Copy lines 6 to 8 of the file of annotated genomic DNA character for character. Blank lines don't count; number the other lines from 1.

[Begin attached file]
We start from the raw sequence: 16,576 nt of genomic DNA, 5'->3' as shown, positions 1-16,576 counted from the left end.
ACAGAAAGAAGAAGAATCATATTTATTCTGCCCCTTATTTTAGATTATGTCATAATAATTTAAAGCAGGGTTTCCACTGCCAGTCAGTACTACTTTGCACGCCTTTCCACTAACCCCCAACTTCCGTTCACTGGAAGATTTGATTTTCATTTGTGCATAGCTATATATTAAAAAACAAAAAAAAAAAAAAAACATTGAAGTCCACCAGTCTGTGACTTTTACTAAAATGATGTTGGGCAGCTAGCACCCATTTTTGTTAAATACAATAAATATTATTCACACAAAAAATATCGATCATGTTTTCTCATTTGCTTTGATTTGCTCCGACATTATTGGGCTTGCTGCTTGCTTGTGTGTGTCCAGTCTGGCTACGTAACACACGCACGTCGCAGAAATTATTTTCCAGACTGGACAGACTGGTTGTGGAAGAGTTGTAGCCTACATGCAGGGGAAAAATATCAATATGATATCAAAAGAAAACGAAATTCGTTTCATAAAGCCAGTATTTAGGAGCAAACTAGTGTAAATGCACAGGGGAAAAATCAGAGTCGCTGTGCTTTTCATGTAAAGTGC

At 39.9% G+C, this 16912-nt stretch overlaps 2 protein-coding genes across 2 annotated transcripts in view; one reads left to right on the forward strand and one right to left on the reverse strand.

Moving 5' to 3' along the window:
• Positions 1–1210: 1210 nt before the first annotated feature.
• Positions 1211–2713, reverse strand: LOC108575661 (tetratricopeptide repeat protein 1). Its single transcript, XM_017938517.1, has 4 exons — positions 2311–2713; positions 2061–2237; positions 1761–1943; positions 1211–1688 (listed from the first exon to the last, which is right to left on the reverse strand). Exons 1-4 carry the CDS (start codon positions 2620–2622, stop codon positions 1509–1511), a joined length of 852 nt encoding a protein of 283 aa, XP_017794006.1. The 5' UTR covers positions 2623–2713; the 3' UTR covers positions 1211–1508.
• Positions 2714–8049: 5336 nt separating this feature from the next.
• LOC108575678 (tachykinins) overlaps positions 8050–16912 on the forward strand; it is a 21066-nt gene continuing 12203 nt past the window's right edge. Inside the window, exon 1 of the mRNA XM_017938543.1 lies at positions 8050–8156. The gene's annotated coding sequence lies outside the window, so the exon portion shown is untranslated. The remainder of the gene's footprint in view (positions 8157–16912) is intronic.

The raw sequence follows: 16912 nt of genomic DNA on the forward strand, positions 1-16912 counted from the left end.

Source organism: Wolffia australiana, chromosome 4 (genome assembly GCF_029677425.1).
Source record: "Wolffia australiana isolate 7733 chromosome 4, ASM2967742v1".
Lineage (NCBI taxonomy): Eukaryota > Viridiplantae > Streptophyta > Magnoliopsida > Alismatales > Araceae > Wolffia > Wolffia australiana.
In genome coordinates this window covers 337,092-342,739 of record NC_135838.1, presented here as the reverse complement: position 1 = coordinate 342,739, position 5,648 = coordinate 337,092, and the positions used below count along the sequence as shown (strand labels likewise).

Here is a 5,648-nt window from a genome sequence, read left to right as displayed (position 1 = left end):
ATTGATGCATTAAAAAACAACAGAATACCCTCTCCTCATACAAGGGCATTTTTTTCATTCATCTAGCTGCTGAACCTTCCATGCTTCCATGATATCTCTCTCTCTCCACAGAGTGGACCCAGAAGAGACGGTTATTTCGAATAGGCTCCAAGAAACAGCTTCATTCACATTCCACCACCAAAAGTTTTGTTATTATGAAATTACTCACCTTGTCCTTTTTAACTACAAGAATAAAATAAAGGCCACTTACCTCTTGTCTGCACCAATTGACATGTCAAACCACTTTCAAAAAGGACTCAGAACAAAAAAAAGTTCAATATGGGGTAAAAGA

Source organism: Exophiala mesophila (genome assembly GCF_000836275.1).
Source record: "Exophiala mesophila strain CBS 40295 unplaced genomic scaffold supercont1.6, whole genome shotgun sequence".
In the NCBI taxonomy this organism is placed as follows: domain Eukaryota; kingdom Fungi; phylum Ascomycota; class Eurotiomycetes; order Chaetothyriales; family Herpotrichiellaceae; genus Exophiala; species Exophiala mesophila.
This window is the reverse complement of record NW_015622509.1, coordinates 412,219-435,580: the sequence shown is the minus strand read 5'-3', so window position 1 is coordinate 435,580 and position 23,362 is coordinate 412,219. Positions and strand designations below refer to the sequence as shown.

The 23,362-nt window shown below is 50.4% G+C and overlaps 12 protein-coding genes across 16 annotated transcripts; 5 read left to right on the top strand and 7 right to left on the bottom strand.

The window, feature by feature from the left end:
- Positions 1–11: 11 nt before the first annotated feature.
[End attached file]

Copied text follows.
• Positions 1211–2713, reverse strand: LOC108575661 (tetratricopeptide repeat protein 1). Its single transcript, XM_017938517.1, has 4 exons — positions 2311–2713; positions 2061–2237; positions 1761–1943; positions 1211–1688 (listed from the first exon to the last, which is right to left on the reverse strand). Exons 1-4 carry the CDS (start codon positions 2620–2622, stop codon positions 1509–1511), a joined length of 852 nt encoding a protein of 283 aa, XP_017794006.1. The 5' UTR covers positions 2623–2713; the 3' UTR covers positions 1211–1508.
• Positions 2714–8049: 5336 nt separating this feature from the next.
• LOC108575678 (tachykinins) overlaps positions 8050–16912 on the forward strand; it is a 21066-nt gene continuing 12203 nt past the window's right edge. Inside the window, exon 1 of the mRNA XM_017938543.1 lies at positions 8050–8156. The gene's annotated coding sequence lies outside the window, so the exon portion shown is untranslated. The remainder of the gene's footprint in view (positions 8157–16912) is intronic.